Khtzkonk / Beşkilise Monastery

Beşkilise Manastırı

/ By Josh

Cost: Free

Great for: Monasteries, Nature, Hiking, Armenian History, Churches

As this region has been a politically sensitive one in the past visiting Khtzkonk / Beşkilise Monastery may lead to you being stopped by the police. This isn’t a problem but make sure you have ID on you and explain that you’re there to see the monastery. If you’re on your way back show them some pictures of where you were. These stops are routine, don’t let them stop you from visiting. They’re most likely to be suspicious of treasure hunting so best not look like you’ve been digging.

Hidden among the cliffs of a remote ravine in the far eastern province of Kars near the Armenian border are the lonely remains of a medieval monastic complex. Known as Khtzkonk to its Armenian Christian founders the complex is locally known by its Turkish name of Beşkilise, meaning Five Churches, though only one church is left standing today.

Beşkilise Khtzkonk
The heavily damaged interior of the Church of St. Sargis.

As with many of the sites in this historically troubled region, the history and origin of Beşkilise Monastery is somewhat murky. With most of the complex completely destroyed it’s difficult to know exactly when the monastery was first established here though it’s believed that it was established around 1033 at the latest according to one of the few remaining inscriptions.

Beşkilise Khtzkonk
For scale the man in the opening is 6’4″ (193cm tall).

Beşkilise Monastery was built on a set of three narrow promontories jutting out of the side of the canyon’s steep banks a few kilometres from the old Armenian village of Tekor (now known as Digor). Three churches stood on the outcropping where the Church of St Sargis still stands today, one on the outcropping next to it, and the fifth church a short distance away where the ruined remains can still be seen easily. Among these were lesser buildings: cook houses, monks cells, etc., though these too have been lost. (There is also a a sort of platform built above the ruins of the most Eastward structure with large flat paver stones made visible by treasure hunters, though there is no mention of this spot in any of the sources I’ve read.)

Beşkilise Khtzkonk
The Church of St Sargis. You can see the second promontory on the near side of the remaining church and to the left.
Beşkilise Khtzkonk
One of the inscriptions of the Church of St. Sargis

While little is known about the history of Khtzkonk Monastery it was likely abandoned following the Mongol invasions of the 13th century. We know that the monastery was again in use during the 19th century when the region came under Imperial Russian control. It was again abandoned in the 1920’s when the territory was regained by the Turks.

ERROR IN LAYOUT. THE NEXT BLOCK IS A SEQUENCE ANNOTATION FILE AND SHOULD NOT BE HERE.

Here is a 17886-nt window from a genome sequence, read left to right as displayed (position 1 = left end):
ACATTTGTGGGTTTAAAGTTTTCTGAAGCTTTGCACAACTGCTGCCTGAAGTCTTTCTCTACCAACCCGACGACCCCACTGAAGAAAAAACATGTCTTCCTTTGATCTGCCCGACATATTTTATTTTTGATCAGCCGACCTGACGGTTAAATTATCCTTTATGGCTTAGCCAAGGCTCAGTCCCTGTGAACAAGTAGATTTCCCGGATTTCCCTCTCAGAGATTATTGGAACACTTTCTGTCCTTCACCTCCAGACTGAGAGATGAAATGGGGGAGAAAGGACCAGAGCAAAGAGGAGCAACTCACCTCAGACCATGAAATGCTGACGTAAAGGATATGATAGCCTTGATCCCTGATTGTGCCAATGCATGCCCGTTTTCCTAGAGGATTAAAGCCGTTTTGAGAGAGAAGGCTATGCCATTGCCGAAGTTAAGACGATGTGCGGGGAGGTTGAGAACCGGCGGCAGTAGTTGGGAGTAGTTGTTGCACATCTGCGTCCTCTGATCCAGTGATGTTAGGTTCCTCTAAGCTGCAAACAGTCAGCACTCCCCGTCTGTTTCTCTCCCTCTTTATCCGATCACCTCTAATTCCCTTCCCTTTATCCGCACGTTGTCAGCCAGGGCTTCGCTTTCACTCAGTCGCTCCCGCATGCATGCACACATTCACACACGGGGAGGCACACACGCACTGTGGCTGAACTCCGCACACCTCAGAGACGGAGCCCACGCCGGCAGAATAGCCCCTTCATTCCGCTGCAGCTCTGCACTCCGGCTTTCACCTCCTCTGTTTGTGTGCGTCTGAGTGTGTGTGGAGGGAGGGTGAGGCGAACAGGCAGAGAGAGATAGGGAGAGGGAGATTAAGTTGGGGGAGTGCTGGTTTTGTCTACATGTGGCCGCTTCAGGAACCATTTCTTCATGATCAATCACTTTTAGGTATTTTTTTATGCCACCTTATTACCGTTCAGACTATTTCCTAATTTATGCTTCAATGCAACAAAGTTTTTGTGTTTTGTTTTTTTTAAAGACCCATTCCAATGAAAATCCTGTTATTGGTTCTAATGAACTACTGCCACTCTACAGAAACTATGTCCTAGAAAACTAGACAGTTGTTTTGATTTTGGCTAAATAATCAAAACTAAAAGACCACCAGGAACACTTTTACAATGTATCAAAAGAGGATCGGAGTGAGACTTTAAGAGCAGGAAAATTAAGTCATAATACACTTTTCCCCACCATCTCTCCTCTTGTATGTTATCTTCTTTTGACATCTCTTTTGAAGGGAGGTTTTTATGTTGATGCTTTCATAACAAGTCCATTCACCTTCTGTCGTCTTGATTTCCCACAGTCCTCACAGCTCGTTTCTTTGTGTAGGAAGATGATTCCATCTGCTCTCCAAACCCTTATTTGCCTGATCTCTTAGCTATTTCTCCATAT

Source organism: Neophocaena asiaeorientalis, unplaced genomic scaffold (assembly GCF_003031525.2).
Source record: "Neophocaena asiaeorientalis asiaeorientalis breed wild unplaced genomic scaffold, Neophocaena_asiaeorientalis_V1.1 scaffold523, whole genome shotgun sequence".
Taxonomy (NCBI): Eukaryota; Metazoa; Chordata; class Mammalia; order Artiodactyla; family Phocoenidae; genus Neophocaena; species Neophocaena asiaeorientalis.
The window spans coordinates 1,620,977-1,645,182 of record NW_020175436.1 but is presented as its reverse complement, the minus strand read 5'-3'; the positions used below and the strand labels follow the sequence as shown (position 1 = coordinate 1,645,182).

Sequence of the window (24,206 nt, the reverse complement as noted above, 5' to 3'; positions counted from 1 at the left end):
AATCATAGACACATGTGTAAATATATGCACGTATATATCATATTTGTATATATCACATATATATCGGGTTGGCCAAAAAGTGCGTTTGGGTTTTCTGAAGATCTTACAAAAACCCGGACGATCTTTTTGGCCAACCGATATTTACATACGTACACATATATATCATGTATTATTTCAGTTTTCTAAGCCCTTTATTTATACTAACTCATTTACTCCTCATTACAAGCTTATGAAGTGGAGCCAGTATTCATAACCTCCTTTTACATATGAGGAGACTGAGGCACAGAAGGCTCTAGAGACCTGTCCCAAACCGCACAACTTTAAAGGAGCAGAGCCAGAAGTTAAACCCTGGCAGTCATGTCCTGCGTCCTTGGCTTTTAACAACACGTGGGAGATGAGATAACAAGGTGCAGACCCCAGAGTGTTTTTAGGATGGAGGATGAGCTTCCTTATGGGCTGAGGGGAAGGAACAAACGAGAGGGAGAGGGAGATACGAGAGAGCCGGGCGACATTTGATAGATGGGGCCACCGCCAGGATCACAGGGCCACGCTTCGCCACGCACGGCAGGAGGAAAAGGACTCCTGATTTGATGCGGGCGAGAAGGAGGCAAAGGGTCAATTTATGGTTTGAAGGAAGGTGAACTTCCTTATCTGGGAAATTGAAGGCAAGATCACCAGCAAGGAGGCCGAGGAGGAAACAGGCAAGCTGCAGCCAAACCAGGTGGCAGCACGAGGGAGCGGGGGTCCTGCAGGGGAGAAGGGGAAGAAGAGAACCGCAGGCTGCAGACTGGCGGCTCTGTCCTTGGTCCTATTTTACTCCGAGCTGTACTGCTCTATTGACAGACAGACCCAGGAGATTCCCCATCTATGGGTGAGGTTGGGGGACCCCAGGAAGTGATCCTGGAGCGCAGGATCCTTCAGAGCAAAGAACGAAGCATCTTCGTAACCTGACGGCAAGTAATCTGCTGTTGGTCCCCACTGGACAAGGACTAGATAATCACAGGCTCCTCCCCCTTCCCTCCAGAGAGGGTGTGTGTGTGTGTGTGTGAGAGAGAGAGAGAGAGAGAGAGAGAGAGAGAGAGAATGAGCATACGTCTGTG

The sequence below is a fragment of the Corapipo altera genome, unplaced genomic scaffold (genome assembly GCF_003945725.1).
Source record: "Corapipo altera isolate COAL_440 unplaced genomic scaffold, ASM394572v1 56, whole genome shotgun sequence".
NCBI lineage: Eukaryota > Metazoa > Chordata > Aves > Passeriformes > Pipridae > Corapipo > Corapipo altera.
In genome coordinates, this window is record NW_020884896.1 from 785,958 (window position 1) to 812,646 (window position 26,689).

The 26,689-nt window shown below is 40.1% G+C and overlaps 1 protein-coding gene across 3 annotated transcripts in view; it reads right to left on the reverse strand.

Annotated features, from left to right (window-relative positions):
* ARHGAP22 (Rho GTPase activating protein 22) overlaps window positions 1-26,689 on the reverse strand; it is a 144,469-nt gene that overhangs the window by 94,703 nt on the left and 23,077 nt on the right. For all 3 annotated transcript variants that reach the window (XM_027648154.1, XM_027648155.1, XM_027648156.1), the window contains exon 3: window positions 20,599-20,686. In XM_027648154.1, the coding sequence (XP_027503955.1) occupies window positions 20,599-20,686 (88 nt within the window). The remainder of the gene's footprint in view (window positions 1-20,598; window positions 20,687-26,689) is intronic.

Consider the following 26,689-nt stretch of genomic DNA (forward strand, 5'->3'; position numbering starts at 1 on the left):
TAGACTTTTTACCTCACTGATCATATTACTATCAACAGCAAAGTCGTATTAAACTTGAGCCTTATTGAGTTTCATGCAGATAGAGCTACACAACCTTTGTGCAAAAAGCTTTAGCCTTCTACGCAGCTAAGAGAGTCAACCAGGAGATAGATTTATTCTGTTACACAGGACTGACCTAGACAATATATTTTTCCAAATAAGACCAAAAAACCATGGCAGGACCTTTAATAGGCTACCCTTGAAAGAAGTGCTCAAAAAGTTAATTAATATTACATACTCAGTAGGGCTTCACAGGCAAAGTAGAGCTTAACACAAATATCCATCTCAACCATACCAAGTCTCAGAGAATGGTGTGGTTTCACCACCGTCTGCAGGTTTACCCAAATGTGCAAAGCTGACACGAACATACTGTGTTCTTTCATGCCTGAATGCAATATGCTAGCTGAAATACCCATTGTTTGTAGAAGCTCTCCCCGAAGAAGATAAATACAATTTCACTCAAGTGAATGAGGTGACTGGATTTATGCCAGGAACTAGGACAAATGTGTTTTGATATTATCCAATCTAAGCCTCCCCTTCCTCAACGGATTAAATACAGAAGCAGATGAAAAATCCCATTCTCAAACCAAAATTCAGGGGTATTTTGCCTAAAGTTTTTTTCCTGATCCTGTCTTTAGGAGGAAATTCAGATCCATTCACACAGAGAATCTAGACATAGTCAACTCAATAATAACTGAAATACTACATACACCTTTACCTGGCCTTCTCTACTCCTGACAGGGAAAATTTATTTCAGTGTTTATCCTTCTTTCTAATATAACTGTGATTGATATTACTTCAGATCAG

Despite the fact that Khtzkonk Monastery was built in a region of near constant conflict the monastic complex was most grievously damaged rather recently in peacetime. Old photographs show the complex intact and, according to most sources, Beşkilise complex was blown up intentionally by Turkish forces in the 1950’s during a period of soaring tensions between Turkey and Armenia. Four churches and the lesser buildings were completely wiped out and the Church of St. Sargis was badly damaged. Treasure hunters continue to do damage to the site and remains can be found over a wide area.

Beşkilise Khtzkonk
St. Sargis with the ruins of one of the other churches next to it.
Beşkilise Khtzkonk
A cross-engraved stone unearthed by treasure hunters.

How To Get There

Hiking/Walking

Hiking

Whether you drive or take a bus you will need to walk the last few kilometres to get to Beşkilise Monastery so make sure you wear appropriate footware.

The most common route to Beşkilise Monastery is to start from the village of Digor. You can drive or catch a minibus to Digor from Kars, the drive is just over 40 kms. From Digor follow the river West into the ravine. You can stay in the canyon bottom or follow the trail that picks its way along the slopes of the canyon about halfway up. The path along the slope takes you directly to the monastery while the path along the bottom will pass below the monastery. If you follow the valley floor make sure to keep an eye out for the ruins perched atop a cliff face above you. To ascend to the monastery from the valley floor continue just past the outcroppings where you’ll find a steep but easier slope that you can climb up to the Church of St. Sargis.

Beşkilise Monastery is a 3.5 km hike from Digor.

Keep in mind that Kars is very cold and snowy place in the winter so if you’re thinking of visiting during the winter come prepared for pretty severe winter conditions and potentially a great deal of snow in the valley and in the spring, a swollen river of meltwater.

Where To Stay

The village of Digor is quite small and has no accommodation options beyond camping in a field. Your best bet by far is to get a hotel in the nearby city of Kars (50 km away) where there are lots of good quality, reasonably priced hotels in the centre of the city.

Other Tips

Planning on visiting Beşkilise Monastery? Make sure to check out what other sights are in the region!

Have any tips or info to add? Spot any mistakes? We’d love to hear about it.

1s & 0s by knowler